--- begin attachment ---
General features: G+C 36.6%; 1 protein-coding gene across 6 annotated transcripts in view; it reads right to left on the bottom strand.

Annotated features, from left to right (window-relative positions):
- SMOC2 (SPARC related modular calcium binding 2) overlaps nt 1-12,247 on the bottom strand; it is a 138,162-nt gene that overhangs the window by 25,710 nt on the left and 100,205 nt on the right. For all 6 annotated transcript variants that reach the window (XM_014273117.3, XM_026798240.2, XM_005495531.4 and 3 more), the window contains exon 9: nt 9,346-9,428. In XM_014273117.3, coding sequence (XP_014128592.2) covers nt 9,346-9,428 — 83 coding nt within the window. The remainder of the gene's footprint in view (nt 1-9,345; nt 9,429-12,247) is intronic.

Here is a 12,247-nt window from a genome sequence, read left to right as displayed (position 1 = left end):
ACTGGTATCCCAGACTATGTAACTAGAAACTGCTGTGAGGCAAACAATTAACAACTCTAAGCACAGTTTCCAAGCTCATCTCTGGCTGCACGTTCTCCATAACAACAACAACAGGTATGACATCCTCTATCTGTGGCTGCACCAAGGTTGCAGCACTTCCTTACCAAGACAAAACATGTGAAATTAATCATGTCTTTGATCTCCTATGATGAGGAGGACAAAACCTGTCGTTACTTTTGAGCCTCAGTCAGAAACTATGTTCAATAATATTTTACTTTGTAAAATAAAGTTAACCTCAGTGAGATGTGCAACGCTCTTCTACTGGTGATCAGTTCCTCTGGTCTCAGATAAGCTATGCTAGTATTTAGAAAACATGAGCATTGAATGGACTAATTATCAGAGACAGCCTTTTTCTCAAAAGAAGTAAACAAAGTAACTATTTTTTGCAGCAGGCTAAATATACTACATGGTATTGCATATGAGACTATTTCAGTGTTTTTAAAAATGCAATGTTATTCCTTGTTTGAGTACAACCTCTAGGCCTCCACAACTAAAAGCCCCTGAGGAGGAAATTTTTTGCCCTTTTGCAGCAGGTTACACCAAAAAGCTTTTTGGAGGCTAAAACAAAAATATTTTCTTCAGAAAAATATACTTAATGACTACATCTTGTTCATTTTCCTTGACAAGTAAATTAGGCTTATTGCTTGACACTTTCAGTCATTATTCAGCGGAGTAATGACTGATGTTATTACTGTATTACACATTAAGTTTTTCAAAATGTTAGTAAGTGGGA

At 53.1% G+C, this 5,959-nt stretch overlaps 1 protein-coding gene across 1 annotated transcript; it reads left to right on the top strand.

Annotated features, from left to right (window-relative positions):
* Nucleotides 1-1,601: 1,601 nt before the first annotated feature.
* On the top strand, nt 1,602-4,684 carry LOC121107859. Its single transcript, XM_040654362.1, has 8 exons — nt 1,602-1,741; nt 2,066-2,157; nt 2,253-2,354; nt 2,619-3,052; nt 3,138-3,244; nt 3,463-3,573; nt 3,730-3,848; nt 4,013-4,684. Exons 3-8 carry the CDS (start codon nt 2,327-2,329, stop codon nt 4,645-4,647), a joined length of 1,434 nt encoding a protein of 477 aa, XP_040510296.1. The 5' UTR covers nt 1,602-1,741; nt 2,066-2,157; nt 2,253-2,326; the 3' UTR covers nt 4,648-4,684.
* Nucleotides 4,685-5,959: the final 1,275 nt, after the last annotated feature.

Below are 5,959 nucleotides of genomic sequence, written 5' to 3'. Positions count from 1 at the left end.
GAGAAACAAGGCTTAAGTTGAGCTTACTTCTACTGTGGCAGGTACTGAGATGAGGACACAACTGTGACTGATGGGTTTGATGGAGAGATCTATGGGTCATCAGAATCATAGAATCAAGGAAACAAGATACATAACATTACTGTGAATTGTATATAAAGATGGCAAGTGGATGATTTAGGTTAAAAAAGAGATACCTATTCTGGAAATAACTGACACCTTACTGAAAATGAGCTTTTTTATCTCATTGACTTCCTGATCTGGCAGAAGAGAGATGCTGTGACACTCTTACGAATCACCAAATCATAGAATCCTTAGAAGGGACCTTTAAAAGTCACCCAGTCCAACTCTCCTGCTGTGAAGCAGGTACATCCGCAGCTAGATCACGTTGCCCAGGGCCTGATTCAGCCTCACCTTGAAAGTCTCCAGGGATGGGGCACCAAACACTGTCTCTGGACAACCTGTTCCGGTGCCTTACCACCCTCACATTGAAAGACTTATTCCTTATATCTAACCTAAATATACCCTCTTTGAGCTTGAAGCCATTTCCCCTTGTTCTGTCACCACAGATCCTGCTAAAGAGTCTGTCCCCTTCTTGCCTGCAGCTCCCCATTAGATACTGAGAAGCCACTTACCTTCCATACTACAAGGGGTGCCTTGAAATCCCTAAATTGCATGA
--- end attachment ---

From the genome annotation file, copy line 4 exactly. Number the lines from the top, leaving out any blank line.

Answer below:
Here is a 12,247-nt window from a genome sequence, read left to right as displayed (position 1 = left end):